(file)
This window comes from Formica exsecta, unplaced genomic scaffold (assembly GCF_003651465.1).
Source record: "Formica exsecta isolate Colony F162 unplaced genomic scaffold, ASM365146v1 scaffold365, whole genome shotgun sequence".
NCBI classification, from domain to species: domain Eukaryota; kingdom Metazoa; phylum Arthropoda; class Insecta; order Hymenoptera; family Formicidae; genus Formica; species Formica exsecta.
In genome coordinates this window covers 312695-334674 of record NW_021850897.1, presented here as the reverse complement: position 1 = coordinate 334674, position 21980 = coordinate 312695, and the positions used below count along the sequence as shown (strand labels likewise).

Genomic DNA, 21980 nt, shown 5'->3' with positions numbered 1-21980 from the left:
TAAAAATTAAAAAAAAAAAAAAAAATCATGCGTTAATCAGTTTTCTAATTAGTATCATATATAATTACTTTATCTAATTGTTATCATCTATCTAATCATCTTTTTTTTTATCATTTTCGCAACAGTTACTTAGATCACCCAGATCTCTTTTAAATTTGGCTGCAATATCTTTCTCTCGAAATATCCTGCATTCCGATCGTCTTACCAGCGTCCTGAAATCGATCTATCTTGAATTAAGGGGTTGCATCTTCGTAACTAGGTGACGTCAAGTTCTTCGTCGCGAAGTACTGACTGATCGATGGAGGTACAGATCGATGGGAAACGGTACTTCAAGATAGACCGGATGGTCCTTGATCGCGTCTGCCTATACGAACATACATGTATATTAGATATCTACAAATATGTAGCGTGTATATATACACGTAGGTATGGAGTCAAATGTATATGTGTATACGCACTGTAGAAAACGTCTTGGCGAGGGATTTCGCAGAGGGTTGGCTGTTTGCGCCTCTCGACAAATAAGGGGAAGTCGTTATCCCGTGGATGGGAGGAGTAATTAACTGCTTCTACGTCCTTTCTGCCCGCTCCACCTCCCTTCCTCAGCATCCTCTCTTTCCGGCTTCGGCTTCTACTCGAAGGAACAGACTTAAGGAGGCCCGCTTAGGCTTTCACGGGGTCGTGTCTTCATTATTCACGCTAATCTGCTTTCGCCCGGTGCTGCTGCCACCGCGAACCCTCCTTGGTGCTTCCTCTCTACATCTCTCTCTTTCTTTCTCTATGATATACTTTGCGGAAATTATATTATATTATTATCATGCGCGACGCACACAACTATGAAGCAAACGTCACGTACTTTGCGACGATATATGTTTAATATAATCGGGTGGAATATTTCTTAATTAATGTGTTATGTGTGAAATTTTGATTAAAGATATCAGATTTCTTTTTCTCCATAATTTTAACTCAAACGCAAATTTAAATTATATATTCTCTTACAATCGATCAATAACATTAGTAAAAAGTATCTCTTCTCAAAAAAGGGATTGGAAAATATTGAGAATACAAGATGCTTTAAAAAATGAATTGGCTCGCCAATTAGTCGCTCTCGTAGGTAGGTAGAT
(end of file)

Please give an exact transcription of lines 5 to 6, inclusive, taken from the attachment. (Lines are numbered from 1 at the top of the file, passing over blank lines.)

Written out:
Genomic DNA, 21980 nt, shown 5'->3' with positions numbered 1-21980 from the left:
TAAAAATTAAAAAAAAAAAAAAAAATCATGCGTTAATCAGTTTTCTAATTAGTATCATATATAATTACTTTATCTAATTGTTATCATCTATCTAATCATCTTTTTTTTTATCATTTTCGCAACAGTTACTTAGATCACCCAGATCTCTTTTAAATTTGGCTGCAATATCTTTCTCTCGAAATATCCTGCATTCCGATCGTCTTACCAGCGTCCTGAAATCGATCTATCTTGAATTAAGGGGTTGCATCTTCGTAACTAGGTGACGTCAAGTTCTTCGTCGCGAAGTACTGACTGATCGATGGAGGTACAGATCGATGGGAAACGGTACTTCAAGATAGACCGGATGGTCCTTGATCGCGTCTGCCTATACGAACATACATGTATATTAGATATCTACAAATATGTAGCGTGTATATATACACGTAGGTATGGAGTCAAATGTATATGTGTATACGCACTGTAGAAAACGTCTTGGCGAGGGATTTCGCAGAGGGTTGGCTGTTTGCGCCTCTCGACAAATAAGGGGAAGTCGTTATCCCGTGGATGGGAGGAGTAATTAACTGCTTCTACGTCCTTTCTGCCCGCTCCACCTCCCTTCCTCAGCATCCTCTCTTTCCGGCTTCGGCTTCTACTCGAAGGAACAGACTTAAGGAGGCCCGCTTAGGCTTTCACGGGGTCGTGTCTTCATTATTCACGCTAATCTGCTTTCGCCCGGTGCTGCTGCCACCGCGAACCCTCCTTGGTGCTTCCTCTCTACATCTCTCTCTTTCTTTCTCTATGATATACTTTGCGGAAATTATATTATATTATTATCATGCGCGACGCACACAACTATGAAGCAAACGTCACGTACTTTGCGACGATATATGTTTAATATAATCGGGTGGAATATTTCTTAATTAATGTGTTATGTGTGAAATTTTGATTAAAGATATCAGATTTCTTTTTCTCCATAATTTTAACTCAAACGCAAATTTAAATTATATATTCTCTTACAATCGATCAATAACATTAGTAAAAAGTATCTCTTCTCAAAAAAGGGATTGGAAAATATTGAGAATACAAGATGCTTTAAAAAATGAATTGGCTCGCCAATTAGTCGCTCTCGTAGGTAGGTAGAT